Arriving on Friday evening and leaving on Sunday night, I was able to witness the almost full experience. Our sleeping location a.k.a. tent basement was near the festival entrance, which was right next to the permanent food stalls people might remember while being on big festivals in Ferropolis. With the main floor located right under the cranes, it was a minimum 10-minute-walk from party to bed. It might be one of the most lasting effects of those days: with roughly 2.000 guests on the festival ground, Ferropolis felt almost like a ghost town – and it was hauntingly great. When the cranes did not do it anymore for you, you just went down to the beach stage, the Teufelssee, for some more music, passing the third and smallest, but very delightful dancefloor, the Treesome – a wooden house with a balcony and dancing space in it. While the first two stages were all about electronic music mixed with some lighter techno slots now and then, the Treesome had its disco and funk moments, which was a welcome change. The art exhibitions by the Curated by Girls platform, Proper Space and Eva Garland were not just a charming chill-out spot behind some woods, but also a place for performances and workshops. Plus home of the Vulvae sculpture which was observing visitors throughout day and night. At Eldorado guests could enjoy film screenings and performances, too.

Credit: Victor Luque

So without being too picky about the music – sometimes I just wished there would have been darker and harder techno (to be fair: I left before the grand finale, so maybe I just lost my chance!) – the days spent on WHOLE were delightful and fun. It was an event promoted to be opened for everyone, all of the program points with high body and sex positive policies. Self-acceptance, self-love and unity were next to gender equality the upper goals for the team.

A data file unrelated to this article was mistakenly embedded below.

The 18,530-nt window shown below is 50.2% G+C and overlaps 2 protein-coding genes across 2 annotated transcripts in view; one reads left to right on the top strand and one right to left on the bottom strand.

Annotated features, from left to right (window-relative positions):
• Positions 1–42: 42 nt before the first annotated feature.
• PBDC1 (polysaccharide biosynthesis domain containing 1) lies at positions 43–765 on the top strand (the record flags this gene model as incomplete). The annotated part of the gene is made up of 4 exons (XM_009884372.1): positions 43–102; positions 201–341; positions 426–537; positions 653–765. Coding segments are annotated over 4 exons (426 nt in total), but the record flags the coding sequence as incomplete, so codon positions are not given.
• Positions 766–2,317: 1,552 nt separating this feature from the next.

Reflecting it now, a couple weeks later, I would still confirm that the festival’s team made no empty promises: they created a safe space for queer people to dance, connect and eventually more. The air was filled with sexual heat – way outside a tight club space – so at a certain point not only single tents or an old-truck-turned-darkroom were venues for private dances, but so were bushes near the stages (who wants to miss some of the good music?) Everyone was allowed to have fun, without being pushed to anything – which should always be the status quo on public events, regardless the event’s intentions of being a space for sex. I do not even know if ‘intentions’ is the right term, living in Berlin and being on-off active in its gay party scene, orgies or some casual blowjobs behind the bass box are no news to my eyes.

Still, bushes must have been unexplored area for some guests and surely WHOLE made a secure space for people to share their sexual liberation.

Credit: Eric Phillips

Liberation through masturbation